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Christian education of adults


Weizhong Geng D.Ed.Min.
Discipleship training is becoming more and more popular in Chinese churches, but the methodology is still based on traditional centralized teaching. Generation Z is growing up in an era of rapid technological and informational advancements where the internet and the smartphone are necessities for daily life. As the times change, the tools we use must adapt as well, which is why I believe the "Honeycomb Discipleship" mobile app can be a bridge to the existing gap.
The Honeycomb model is rooted in the core principles of Theology, Hermeneutics, Spirituality, Pedagogy and Psychology. The seven modules of the model include: biblical teaching, empowerment through the Holy Spirit, development of beliefs, altering our thinking, influencing our feelings, change in desires, and ultimately reshaping our behavior. The structure of the curriculum is built upon the Domains of Learning (Cognitive, Affective and Psychomotor), Methods of Practice (through God, Self, Others), and some spiritual disciplines from the Middle Ages. So as to shape young Christians to have the six Christlike characters for becoming future leaders (See Appendix IX).
Twelve master and doctoral students were trained with the Honeycomb App from September 2021 to March 2022. I collected data on the students before, during, and after the study to evaluate their spiritual growth. Based on the results of The Christian Life Profile Assessment (R. Frazee), I observed an average increase of 10.4% within the group of twelve, thus verifying the original hypothesis of my dissertation.


Paul Anthony Cox D.Min.
The primary research question for this project is, “Will the principles presented in a biblically based Bible study series contribute to Christian men’s development of intentional, biblical-transformational living?” For the purpose of measurable results, the researcher invited Christian men in the local church and in the workplace who were willing to participate in a virtual Bible study series online. This project required the registration of men willing to participate in an 8-week virtual community Bible study series in an effort to evaluate how principles in a Bible study series help facilitate and develop intentional, biblical, transformational living in Christian men’s daily lives. Twenty-one men contributed to the project through their participation in the 8-week Bible study series and by taking a pre-test and post-test survey. Seventeen men also participated in a one-on-one interview following the completion of the Bible study series. Sixteen men participated in a follow-up discussion session approximately one month after the eight-week bible study series. The research project hypotheses were: (1) the principles in this Bible study series will contribute to the Christian men’s desire to be a man of Christlike character for biblical-transformational living; (2) the principles in this Bible study series will contribute to the Christian men’s desire to be a man of commitment for biblical, transformational living; (3) the principles in the Bible study series will contribute to the Christian men’s better understanding of their God-given purpose for biblical, transformational living; (4) the principles in the Bible study series will contribute to the Christian men’s better understanding the path to spiritual growth for biblical, transformational living; and (5), the principles in this Bible study series will contribute to the Christian men’s better understanding of their leadership as God’s design for biblical, transformational living.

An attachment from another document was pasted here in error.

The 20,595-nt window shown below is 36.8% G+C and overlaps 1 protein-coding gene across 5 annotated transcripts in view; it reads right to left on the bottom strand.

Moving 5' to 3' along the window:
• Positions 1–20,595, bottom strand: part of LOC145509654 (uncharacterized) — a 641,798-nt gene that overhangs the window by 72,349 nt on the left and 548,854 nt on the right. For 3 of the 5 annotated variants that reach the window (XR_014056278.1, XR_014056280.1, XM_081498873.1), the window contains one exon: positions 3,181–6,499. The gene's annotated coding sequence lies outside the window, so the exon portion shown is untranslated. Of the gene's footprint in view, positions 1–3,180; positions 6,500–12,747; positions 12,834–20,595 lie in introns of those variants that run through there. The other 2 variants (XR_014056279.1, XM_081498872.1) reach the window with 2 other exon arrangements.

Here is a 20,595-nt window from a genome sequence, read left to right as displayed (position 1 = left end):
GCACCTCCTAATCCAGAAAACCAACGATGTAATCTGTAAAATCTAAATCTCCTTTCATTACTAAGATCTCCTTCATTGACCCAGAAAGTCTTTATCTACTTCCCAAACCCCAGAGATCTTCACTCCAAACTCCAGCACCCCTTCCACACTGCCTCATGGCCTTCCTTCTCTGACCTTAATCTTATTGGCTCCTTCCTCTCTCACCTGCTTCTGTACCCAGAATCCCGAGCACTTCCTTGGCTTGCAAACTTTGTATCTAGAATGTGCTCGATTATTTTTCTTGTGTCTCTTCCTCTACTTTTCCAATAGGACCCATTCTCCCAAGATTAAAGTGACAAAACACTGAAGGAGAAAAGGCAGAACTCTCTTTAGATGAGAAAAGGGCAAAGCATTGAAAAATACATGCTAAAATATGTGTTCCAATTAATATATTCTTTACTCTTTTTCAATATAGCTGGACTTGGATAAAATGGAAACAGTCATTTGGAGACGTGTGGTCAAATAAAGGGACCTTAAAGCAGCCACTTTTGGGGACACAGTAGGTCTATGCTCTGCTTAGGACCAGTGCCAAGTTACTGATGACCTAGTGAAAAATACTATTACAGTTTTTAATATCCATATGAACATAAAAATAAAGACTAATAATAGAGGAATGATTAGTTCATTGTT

A Training for Missio Seminary Staff, Faculty, and Board of Trustees to Begin the Process of Contextualizing the Move from Suburban Hatfield to Urban Philadelphia

Ryan Nicholas Egli D.Min.
Missio Seminary moved from Hatfield Pennsylvania to Philadelphia in 2019. This project aims to contextualize that move from a rural and suburban setting to an urban setting for the staff, faculty, and Board of Trustees of the seminary. The author, who was previously employed at Missio Seminary, performed a training workshop, multiple interviews with key faculty and staff, and surveys to support the findings. The author concludes with multiple recommendations for the future of multicultural urban theological education as it applies to Missio Seminary in Philadelphia. While this project is specific to one medium-sized North American seminary, the steps and tools can be implemented in other situations, in education, and churches, and families, to successfully introduce and compassionately integrate people or institutions into a new urban home

A Biblical Plot-Line Curriculum for Use in the Christian Community

Diane Lynn Galmore D.Min.